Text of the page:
Monday, September 26, 2011

wicked witch of the west?

I rode my bike to the grocery store this afternoon—a total pick-me-up.  I try to do this weekly.  Reality? I do it when I can.  A few years back, I bought this big container that looks like a cooler-on-wheels; it attaches to the back of my bike.  Surprisingly, I can fit a week's worth of groceries in there (provided I don’t buy toilet paper and canning jars, in which case, I think I can only buy toilet paper and canning jars). 

I had the idea to do this because it’s only a 2.37 mile round trip to the store, and it seems silly to get in my car every week to drive somewhere that’s just over a mile away.  In these days of rising oil prices and rising global temperatures I thought it an unnecessary luxury to drive.   At least that was my initial thinking.  What I didn’t anticipate was that it would turn out to be a luxury to ride. 

On the first day I set out with my cooler contraption, I felt glaringly conspicuous.  I could only think of my husband’s first reaction when he saw my getup.  He said I looked like Almira Gulch, the evil dog-snatching neighbor in The Wizard of Oz. 

Now add some of the most sinister music ever to emerge from a Hollywood film thrumming in the background.  I felt ridiculous.
But since then, what seemed quirky and embarrassing has grown normal and gratifying—and I’m actually happy if people notice me.  From an environmental perspective, I suppose my efforts amount to little more than a symbolic gesture.  Deducting two and a half miles from my weekly driving tab hardly stems the flow of oil that we move steadily from earth to atmosphere with such frightening alacrity.  But I've persuaded myself that it's worth it anyway. 

In those first moments, when I set out from my house with no seatbelt and the wind in my hair, I feel as if a ball and chain has just clunked off my ankle.  When I arrive, I completely avoid the hideous parking lot where my fellow shoppers plod and jockey for the last spot, like clumsy cattle jammed in a feedlot.  Then I load my groceries right next to the door, slip out the back, and avoid the parade of automated bovines waiting for release at the light.  Free!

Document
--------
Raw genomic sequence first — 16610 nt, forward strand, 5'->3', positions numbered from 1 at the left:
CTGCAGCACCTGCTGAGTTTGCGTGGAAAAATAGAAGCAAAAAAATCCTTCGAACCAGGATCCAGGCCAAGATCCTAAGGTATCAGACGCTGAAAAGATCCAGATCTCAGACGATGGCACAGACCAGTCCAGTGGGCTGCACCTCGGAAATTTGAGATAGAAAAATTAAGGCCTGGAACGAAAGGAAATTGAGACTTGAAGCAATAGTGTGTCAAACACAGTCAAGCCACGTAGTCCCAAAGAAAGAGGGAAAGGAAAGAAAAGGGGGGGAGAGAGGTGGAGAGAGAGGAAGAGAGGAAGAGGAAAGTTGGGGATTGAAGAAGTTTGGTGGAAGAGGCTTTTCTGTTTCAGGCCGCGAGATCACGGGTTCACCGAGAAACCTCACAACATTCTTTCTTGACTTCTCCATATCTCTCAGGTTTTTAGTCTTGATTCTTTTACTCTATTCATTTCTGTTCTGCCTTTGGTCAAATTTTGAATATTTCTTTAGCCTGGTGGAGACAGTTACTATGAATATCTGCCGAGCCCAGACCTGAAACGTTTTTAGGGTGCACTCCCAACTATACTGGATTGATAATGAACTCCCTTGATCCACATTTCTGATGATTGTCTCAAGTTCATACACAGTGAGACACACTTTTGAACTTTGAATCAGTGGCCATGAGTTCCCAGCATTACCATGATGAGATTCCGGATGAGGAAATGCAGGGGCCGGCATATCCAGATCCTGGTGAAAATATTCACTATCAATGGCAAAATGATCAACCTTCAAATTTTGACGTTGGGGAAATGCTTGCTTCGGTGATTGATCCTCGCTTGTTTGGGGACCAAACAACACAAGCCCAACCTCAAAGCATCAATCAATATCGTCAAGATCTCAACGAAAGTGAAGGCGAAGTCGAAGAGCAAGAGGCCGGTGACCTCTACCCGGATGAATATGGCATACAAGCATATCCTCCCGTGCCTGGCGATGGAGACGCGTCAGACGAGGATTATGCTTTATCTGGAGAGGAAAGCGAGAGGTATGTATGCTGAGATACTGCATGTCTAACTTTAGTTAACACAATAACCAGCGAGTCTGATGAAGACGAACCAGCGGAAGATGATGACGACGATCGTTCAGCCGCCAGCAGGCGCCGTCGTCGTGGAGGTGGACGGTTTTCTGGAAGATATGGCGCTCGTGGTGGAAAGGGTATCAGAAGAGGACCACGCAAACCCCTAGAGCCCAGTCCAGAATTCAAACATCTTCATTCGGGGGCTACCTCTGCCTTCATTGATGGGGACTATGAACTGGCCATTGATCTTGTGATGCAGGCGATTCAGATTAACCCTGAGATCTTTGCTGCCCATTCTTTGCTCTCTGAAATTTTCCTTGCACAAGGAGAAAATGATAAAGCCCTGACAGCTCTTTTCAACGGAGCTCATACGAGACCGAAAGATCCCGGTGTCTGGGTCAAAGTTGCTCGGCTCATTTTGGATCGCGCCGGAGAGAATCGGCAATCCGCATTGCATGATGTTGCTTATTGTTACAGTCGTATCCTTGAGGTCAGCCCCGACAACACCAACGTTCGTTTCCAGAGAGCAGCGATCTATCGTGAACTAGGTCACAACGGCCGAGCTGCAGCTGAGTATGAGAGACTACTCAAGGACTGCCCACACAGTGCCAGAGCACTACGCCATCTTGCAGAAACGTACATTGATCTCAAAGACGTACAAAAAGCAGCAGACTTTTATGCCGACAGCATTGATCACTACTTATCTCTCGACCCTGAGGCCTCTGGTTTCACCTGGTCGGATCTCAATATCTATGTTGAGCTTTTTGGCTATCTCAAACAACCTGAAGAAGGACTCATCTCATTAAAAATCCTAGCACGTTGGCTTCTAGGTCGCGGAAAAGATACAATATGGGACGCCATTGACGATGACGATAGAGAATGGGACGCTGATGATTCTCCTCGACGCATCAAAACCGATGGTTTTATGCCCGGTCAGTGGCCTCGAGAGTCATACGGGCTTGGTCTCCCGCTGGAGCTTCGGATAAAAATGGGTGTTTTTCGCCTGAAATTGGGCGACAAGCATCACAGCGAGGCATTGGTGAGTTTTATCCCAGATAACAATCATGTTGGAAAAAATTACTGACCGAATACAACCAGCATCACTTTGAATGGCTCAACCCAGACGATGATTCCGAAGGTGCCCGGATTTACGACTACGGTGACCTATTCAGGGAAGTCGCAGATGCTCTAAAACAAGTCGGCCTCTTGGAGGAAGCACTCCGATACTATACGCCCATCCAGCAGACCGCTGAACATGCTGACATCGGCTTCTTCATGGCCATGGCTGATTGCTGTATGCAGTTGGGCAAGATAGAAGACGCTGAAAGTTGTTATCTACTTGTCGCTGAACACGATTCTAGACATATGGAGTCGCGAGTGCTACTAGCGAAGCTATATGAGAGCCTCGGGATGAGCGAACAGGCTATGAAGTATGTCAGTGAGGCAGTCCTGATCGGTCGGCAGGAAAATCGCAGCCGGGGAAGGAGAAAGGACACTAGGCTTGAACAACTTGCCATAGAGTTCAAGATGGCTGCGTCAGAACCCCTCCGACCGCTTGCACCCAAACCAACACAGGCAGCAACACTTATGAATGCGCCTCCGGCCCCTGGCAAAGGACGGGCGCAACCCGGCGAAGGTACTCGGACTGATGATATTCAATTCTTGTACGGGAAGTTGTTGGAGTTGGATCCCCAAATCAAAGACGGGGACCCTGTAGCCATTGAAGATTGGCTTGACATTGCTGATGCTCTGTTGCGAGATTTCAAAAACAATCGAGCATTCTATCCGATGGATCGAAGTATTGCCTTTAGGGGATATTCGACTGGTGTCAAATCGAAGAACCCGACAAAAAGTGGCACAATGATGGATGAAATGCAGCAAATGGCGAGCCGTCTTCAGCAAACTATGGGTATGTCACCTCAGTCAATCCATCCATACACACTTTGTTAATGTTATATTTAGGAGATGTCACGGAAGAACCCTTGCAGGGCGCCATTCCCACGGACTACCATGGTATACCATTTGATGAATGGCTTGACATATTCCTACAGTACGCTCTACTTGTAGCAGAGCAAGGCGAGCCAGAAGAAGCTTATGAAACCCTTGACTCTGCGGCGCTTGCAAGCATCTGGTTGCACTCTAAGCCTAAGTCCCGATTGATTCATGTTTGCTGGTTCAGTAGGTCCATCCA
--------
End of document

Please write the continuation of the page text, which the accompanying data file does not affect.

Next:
Of course, there is the matter of getting home--which of course, is uphill.  It would make for better reading to recount some sort of haphazard travail: the cart tipping, tomatoes and lemons scattering like billiard balls in the intersection, but I only tipped the cart once, and it was empty.  I’ll admit, however, that hauling everything does make me think twice about whether we really need that heavy 6-pack of beer, or that supersized jar of pickles.  If the ride involved any significant hills, I'm sure the sight of me pedaling in place would inspire even the most lackluster cartoonist, but luckily, it's only a slight but steady incline.  Just enough to call it exercise.

Strangers often ask me where I got my "container."  If you're handy you can make one yourself.  If you're like me, you can buy one from BycicleR Evolution at (I benefit in no way if you look into it). It wasn't super cheap - in fact, I'm pretty sure I stashed money away for several months before I could buy one.  I hope the sight of me riding inspires people to think about their own cycling possibilities.  If my measly 2 miles can't make a difference alone, then I need other people and their two miles too, right?  

Of course, I also hope my kids will someday follow in my pedaling shoes.  When my 14 year old son, Garreth, first saw the bike trailer, he said, “Mom, you’re so weird.”  This prompted a great conversation about why I might want to embark on such a bizarre endeavor.  Finally, he had to admit it was pretty cool, even though he wouldn't be caught dead riding with me (the route passes right by the high school after all!).  His sister, Olivia, is still too young to be embarrassed by me.  She rides along with her ten year old pig tails sticking out, wonky helmet out of place, her big smile to hold it up.  And then I don’t feel so helpless, as if she and I could change the world with just that trip. 

So I relished the luxury of my ride this afternoon.  The sun peeking out for a few hopeful moments on an otherwise gray day, the ball and chain tucked safely on the carport, the sound of my wheels thrumming to the beat of a song that I’ve learned to associate with perseverance rather than wickedness.

1 comment:

  1. I was always scared of that damn witch, but it's a good thing you don't look like her and teva's don't really pass for black boots! I can only giggle uncontrollably thinking of you towing that big ol' cart behind you. Someday I will have the will you have to tackle the big hills by my house.